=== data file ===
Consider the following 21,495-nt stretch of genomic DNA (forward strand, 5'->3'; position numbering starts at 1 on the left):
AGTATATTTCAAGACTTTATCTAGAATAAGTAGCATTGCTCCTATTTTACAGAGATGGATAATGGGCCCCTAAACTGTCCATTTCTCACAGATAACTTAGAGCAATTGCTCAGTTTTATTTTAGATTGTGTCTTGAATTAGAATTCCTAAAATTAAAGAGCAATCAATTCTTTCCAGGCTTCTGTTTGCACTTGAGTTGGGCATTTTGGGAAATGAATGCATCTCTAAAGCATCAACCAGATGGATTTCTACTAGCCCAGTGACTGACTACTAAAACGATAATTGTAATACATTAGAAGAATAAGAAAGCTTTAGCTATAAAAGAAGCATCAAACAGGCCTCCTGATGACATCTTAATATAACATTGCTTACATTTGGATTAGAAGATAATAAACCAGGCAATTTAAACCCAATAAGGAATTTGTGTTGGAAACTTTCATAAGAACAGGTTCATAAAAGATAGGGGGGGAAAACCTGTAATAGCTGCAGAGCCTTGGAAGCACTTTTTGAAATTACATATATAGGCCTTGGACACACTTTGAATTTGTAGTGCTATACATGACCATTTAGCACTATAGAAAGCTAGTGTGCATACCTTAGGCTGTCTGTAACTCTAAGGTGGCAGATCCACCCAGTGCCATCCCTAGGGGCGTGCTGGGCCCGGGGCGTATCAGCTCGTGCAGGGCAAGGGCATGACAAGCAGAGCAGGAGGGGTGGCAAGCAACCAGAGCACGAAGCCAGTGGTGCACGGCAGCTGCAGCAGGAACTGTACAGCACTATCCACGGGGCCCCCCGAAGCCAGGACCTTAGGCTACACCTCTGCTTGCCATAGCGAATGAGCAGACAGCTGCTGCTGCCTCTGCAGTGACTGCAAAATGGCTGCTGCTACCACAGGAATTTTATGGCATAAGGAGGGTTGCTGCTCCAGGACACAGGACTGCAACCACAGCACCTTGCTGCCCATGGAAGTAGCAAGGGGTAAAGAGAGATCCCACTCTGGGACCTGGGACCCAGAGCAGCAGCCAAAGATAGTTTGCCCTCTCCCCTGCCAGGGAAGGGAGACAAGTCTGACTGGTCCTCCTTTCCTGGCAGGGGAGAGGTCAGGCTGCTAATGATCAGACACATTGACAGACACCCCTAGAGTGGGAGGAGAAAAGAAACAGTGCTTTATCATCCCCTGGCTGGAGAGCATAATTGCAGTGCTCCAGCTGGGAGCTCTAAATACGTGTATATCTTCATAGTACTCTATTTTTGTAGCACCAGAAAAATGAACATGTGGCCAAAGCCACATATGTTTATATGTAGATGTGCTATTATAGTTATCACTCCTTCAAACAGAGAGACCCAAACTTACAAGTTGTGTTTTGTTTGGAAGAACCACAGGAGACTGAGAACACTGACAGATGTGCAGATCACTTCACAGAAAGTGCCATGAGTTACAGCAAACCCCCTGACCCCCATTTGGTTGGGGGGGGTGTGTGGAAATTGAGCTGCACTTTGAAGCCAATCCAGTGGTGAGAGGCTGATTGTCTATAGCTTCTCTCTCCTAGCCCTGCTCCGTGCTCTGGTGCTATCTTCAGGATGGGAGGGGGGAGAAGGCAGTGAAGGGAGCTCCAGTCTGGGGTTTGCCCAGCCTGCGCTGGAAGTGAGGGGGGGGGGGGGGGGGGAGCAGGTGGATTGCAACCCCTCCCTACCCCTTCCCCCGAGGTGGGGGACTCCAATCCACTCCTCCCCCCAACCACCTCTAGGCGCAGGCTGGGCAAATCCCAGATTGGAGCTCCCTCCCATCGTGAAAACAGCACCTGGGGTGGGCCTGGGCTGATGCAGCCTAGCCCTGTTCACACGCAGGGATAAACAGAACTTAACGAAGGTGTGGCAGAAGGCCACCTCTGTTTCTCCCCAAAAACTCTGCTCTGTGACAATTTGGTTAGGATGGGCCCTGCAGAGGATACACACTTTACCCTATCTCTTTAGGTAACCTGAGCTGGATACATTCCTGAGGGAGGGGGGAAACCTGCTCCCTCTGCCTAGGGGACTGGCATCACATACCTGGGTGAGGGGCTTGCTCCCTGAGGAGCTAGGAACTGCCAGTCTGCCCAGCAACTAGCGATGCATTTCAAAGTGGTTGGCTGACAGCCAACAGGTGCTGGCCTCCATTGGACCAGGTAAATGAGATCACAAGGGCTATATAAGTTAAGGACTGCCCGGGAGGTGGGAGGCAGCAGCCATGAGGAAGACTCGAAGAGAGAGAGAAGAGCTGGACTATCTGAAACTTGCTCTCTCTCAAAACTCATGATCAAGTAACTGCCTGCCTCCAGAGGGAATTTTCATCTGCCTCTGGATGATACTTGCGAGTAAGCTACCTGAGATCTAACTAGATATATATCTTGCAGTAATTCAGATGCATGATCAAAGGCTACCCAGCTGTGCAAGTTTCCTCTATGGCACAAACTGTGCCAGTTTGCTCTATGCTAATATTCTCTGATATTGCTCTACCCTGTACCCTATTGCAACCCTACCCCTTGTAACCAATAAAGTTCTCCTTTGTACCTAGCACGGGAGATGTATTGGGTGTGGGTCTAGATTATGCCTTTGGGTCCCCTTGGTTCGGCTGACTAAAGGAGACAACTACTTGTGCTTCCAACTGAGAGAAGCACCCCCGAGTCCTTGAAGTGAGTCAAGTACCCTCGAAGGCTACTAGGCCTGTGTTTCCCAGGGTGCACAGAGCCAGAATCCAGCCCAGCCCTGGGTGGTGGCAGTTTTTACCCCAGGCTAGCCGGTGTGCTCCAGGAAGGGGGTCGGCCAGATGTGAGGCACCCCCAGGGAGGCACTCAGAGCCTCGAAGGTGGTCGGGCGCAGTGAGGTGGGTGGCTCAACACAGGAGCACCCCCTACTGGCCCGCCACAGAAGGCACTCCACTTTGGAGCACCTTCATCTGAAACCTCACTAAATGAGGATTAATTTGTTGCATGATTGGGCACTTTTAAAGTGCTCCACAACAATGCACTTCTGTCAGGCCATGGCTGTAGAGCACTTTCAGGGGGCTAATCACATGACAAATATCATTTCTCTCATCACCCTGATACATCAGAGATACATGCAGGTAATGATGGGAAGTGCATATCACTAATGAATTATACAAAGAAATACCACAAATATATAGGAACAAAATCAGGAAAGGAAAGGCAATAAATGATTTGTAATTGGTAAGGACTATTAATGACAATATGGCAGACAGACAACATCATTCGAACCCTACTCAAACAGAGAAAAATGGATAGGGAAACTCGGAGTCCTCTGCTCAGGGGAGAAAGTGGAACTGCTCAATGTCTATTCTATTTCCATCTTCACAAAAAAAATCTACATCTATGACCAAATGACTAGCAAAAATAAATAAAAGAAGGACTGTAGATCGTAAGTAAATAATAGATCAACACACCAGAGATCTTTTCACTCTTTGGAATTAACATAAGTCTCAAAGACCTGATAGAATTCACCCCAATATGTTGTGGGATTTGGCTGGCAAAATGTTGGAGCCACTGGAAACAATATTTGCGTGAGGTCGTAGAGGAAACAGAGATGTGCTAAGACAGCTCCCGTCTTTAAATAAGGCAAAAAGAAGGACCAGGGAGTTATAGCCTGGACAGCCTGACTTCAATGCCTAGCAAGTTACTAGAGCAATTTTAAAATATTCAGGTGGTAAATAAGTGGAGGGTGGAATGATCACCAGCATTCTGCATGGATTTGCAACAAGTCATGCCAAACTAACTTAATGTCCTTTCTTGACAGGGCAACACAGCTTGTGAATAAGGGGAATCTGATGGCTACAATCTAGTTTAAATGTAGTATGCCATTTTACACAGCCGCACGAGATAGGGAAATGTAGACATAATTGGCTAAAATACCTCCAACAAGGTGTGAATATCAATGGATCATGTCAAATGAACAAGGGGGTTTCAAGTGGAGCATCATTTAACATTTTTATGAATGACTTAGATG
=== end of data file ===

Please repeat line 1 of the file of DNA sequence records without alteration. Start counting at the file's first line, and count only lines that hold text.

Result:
Consider the following 21,495-nt stretch of genomic DNA (forward strand, 5'->3'; position numbering starts at 1 on the left):